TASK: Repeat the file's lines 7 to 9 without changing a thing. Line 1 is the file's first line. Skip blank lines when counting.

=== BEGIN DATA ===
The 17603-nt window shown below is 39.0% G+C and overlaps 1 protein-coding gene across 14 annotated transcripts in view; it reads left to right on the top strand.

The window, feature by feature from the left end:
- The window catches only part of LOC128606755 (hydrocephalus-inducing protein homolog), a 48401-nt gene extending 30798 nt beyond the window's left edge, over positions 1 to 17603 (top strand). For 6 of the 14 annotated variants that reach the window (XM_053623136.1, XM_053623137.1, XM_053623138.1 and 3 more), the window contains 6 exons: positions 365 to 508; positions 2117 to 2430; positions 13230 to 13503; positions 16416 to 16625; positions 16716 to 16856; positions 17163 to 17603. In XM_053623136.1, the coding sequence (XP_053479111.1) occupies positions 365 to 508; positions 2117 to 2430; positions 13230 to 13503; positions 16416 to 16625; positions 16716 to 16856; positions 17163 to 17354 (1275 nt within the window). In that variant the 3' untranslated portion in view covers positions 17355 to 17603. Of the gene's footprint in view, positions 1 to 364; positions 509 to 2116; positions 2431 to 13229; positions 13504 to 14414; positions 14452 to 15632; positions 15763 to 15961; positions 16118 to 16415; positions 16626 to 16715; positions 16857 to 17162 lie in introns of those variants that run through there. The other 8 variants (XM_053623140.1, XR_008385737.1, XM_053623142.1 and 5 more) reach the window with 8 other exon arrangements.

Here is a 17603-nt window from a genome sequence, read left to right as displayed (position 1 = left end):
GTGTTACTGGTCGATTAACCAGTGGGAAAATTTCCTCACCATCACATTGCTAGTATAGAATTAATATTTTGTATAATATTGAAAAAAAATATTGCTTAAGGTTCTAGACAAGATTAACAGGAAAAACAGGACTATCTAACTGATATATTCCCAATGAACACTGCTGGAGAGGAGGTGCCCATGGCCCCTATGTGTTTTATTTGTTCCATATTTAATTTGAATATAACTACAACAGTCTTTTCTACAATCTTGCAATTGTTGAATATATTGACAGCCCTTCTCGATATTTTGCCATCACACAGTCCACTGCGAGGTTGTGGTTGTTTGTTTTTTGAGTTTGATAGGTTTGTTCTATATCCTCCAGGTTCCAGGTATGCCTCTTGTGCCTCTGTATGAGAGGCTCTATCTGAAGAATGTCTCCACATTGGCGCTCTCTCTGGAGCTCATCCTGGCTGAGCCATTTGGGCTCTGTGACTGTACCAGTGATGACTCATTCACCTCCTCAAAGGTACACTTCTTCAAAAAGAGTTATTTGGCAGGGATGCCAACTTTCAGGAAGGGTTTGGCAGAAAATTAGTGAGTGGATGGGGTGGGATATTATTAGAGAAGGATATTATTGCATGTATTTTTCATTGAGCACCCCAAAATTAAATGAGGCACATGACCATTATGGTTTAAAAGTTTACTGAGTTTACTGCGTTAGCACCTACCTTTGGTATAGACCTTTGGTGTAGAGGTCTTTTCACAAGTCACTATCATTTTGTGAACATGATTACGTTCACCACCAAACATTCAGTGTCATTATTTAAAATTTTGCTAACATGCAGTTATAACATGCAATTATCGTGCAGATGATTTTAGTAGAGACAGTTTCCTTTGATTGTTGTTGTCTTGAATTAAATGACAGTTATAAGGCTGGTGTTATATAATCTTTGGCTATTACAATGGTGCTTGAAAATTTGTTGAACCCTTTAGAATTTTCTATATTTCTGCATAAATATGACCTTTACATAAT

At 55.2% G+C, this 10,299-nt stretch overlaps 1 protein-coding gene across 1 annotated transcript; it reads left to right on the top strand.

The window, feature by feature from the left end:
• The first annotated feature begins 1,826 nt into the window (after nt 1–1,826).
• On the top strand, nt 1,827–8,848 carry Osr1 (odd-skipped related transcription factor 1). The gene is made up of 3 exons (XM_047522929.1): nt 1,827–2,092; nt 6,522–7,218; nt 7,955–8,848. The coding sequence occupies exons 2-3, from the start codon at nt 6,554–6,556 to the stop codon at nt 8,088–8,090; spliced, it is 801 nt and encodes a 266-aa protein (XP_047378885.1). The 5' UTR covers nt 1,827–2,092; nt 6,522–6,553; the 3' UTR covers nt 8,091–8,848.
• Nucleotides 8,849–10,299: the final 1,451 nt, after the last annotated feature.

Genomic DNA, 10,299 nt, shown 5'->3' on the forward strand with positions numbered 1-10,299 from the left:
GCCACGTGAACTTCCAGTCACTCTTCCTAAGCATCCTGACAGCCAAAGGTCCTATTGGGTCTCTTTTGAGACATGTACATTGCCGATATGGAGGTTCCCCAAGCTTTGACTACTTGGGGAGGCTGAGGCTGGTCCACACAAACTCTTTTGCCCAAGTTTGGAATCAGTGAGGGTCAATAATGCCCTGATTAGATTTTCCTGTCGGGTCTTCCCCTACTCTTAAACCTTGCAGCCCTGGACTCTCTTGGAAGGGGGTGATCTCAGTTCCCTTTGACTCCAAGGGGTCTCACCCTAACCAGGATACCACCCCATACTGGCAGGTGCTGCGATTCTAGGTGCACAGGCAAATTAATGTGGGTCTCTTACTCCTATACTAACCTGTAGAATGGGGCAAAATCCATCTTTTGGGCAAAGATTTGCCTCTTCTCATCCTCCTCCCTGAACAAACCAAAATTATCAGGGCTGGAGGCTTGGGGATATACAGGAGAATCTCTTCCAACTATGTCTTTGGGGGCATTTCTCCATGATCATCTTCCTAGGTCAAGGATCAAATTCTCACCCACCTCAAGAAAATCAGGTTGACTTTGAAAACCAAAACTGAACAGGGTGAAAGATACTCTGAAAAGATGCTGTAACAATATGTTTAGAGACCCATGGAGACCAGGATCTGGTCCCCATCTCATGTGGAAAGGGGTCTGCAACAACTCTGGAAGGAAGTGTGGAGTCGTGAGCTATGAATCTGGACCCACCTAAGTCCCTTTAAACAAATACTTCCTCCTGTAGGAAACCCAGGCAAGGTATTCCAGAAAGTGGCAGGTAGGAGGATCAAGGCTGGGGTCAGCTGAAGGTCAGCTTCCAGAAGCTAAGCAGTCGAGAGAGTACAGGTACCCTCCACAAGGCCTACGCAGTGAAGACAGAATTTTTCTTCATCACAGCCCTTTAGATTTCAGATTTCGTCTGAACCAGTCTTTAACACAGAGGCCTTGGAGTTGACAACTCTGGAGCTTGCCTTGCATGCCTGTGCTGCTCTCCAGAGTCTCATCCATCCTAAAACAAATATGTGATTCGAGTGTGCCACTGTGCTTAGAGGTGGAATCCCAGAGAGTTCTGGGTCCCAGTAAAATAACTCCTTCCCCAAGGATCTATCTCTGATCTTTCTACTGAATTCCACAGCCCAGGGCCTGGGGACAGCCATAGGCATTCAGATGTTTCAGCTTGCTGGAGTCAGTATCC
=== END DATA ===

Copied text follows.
The window, feature by feature from the left end:
• The first annotated feature begins 1,826 nt into the window (after nt 1–1,826).
• On the top strand, nt 1,827–8,848 carry Osr1 (odd-skipped related transcription factor 1). The gene is made up of 3 exons (XM_047522929.1): nt 1,827–2,092; nt 6,522–7,218; nt 7,955–8,848. The coding sequence occupies exons 2-3, from the start codon at nt 6,554–6,556 to the stop codon at nt 8,088–8,090; spliced, it is 801 nt and encodes a 266-aa protein (XP_047378885.1). The 5' UTR covers nt 1,827–2,092; nt 6,522–6,553; the 3' UTR covers nt 8,091–8,848.